What are we Called to Do?

Exodus 3-4

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Kent speaking:

I love the Moses story. It’s just so human… and it’s just so God.

Here Moses is, minding his own business, taking care of his father-in-law’s sheep and God suddenly appears, in a burning bush, no less – one of God’s more flamboyant moves.


God basically says: Moses, my son, I’ve got a big job for you to do.

It’s an important job.

It’s a job of liberation.

And you’re the only one who can do it.

And did you hear how many times Moses protests? Four times!
1. Who am I to go to Pharaoh and to bring the Israelites out of Egypt?”
2. What if they ask me, ‘What’s this God’s name?’ What am I supposed to say to them?”
3. But what if they don’t believe me or pay attention to me?
4. My Lord, I’ve never been able to speak well, I have a slow mouth and a thick tongue.”

and then finally,

Please, please, just send somebody else!


I love that it’s so real.

Moses really doesn’t want the challenge.

He doesn’t have the self-confidence

And old God is like an insistent school teacher who sees talent and potential

in the kid who hasn’t quite found their way

– and is going to push them into their full, God-given potential.


And of course, there’s only one character in the story who’s going to win the argument.


What does it meant to be called? – Amy


As ordained ministers, Kent & I have been steeped in the call language.

We don’t talk about being hired to work at a church, we talk about being called to serve at a church.


We believe that God has been active and alive in these calls: nudging us here, pulling us there, introducing us to this person and that person, inspiring us in a sermon, a song, a scripture reading, a Bible study, a seminary lecture, or a walk out in Creation.


We frame it all that way.

And when student Seminarians come into our midst, we actively talk with them about their calls:

Where is God calling you in ministry?

To the local church? The hospital? The academy? A non-profit?

How can your time with United Parish help you discern that?


Our Discernment & Engagement team serves as more than just a fancily-titled nominating committee; their ministry is to help our members discern their call within our congregation, and help them engage in church life in a way that best uses their unique gifts as well as nourishes their souls.


And at their best, they can help all of us discern our bigger calls in the wider world.


Kent: Call-Equip-Serve at the heart of our 2012 Vision

When I first felt called to this church in early 2013,

I saw that at the heart of this congregation’s vision for itself

was this idea of Call-Equip-Serve,

namely, that this congregation should be in the business of

calling its members,

both individually and collectively, to the work of ministry

and then equipping us to do that work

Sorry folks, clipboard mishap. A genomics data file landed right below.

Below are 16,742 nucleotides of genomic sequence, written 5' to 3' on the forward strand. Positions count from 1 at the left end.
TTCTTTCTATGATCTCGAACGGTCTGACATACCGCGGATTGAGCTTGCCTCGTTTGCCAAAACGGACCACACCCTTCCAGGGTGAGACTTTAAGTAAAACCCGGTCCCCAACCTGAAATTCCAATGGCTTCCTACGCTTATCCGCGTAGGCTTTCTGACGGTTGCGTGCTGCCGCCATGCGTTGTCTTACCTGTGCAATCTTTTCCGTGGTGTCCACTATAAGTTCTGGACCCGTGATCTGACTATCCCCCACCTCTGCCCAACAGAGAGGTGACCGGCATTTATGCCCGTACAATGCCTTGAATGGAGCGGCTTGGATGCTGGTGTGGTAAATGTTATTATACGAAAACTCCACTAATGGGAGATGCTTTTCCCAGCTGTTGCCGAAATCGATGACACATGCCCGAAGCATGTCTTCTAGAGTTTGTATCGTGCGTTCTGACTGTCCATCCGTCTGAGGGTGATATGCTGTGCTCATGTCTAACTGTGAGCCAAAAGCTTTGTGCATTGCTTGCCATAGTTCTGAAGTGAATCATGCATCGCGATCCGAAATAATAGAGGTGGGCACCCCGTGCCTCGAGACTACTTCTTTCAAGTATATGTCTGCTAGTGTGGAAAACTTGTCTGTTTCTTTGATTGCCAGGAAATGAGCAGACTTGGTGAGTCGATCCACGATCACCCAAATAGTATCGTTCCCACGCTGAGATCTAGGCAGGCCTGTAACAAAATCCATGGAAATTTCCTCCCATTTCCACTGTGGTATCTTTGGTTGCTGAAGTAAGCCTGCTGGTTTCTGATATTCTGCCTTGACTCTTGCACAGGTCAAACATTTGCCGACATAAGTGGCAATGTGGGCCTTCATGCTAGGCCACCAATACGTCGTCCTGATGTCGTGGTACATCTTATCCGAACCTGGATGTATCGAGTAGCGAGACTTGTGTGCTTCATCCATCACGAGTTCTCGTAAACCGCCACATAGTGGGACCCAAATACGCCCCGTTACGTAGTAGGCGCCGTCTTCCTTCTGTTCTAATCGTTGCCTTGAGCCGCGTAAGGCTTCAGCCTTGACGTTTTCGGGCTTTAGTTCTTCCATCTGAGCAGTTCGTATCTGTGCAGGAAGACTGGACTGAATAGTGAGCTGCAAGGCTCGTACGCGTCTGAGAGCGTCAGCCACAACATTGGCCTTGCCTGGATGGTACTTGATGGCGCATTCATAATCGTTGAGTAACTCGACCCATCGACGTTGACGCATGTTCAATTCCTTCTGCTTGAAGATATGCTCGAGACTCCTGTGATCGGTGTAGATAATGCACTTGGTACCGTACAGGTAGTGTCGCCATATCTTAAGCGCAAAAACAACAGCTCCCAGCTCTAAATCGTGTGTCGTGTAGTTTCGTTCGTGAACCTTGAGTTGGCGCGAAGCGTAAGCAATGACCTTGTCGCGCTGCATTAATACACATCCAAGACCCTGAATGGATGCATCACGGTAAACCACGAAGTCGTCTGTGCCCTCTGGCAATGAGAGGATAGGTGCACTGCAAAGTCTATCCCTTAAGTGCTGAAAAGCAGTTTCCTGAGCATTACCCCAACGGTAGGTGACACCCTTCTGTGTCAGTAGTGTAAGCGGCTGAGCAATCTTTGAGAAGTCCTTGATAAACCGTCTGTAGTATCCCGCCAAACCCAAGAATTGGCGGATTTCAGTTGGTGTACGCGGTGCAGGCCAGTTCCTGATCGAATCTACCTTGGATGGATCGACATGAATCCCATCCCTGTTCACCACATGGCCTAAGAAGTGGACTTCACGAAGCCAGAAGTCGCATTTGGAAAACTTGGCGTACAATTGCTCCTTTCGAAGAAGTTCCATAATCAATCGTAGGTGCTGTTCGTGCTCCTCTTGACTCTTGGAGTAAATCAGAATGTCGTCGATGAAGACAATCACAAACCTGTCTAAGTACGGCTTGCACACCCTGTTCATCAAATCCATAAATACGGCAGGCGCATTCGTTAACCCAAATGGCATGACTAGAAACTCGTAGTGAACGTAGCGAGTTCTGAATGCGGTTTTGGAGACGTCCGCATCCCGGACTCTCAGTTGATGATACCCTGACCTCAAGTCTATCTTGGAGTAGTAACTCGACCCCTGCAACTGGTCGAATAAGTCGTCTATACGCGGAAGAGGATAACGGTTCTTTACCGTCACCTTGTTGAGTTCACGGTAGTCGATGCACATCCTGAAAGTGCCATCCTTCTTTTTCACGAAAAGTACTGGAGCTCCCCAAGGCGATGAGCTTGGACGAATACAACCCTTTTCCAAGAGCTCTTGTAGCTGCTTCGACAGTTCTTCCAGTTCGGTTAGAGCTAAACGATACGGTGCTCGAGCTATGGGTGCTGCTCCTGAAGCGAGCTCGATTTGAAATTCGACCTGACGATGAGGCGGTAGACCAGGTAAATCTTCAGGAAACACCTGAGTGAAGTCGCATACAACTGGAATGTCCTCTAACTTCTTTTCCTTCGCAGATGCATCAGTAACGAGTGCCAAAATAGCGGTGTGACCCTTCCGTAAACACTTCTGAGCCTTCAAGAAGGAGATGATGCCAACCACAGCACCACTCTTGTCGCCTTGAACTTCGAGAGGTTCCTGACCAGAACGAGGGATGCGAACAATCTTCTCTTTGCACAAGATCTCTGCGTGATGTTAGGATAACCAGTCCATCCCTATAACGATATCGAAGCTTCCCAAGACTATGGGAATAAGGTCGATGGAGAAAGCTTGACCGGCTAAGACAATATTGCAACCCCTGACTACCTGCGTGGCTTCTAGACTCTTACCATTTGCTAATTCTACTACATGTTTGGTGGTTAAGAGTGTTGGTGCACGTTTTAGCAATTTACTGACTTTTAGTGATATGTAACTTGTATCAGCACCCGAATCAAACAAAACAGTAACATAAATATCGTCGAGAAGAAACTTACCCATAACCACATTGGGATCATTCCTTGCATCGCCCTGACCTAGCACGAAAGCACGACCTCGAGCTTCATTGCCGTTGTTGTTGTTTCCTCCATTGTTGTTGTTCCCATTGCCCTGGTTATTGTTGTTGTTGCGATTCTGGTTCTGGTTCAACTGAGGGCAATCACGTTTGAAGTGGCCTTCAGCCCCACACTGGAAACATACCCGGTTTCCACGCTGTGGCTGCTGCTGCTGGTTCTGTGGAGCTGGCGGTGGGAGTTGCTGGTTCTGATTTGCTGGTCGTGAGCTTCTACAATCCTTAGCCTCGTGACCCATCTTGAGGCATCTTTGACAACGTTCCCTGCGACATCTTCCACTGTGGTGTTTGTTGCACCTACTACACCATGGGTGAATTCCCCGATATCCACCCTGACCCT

and sending us out in the world to serve others in our calls.


It’s a beautiful vision, but I’m not always confident that we’ve emphasized it

or deliberately articulated or practiced it during my nine years here.

I’ve become aware that some of us already have calls to ministry,

although we may not think of them that way.


Awareness of the variety of calls in the congregation

We heard from David two weeks ago (8/28/22) about his call to serve others and how he’s done that in affordable housing, how this church has equipped him to do that and how he’s finding new ways to do that in retirement.

Doug and Carolyn came here from the Midwest, called to be grandparents.

I look out on this lawn and see many people who have been called to the vocation of parenting, one of the most important calls there is.

Some of us may already be clear on our call,

some of us may have one but not see it that way

some of us may be switching our calls? (Robert pivoted in his call while on sabbatical with me.)

some of us may be trying to figure it out

some of us may have never thought about it before


How do you discern a call?

By doing the same thing that we ordained people

putting on the theological lens and noticing

how God is nudging you here, pulling you there,

introducing you to this person and that person

inspiring you in a conversation, a worship service, a news program,

a book or article, a walk out in Creation


And a call doesn’t necessarily stay the same your whole life long

It may pivot and shift.


And it sometimes to help think of as the basic or foundation call:

for instance, I think all Christians are called to serve others,

following the example of Jesus


But the specifics vary according to the gifts and talents God has given us:

some may be called in music

some may be called in encouragement

some may be called in writing

some may be called in financial management

some may be called in cleaning and making spaces liveable

some may be called in hospitality.


A call doesn’t necessarily mean mastery or only one thing.

It means God wanting to use as many of our gifts and passions as possible

to further God’s work in the world.


The journey doesn’t stop at the discernment of a call, however.

We need to be equipped with the tools or skills to live into that call.

Sometimes those tools and skills can seem pretty straightforward and obvious:
an OB-GYN needs to learn how to deliver babies, how to perform surgeries, and needs to know what medicines will best help their patients.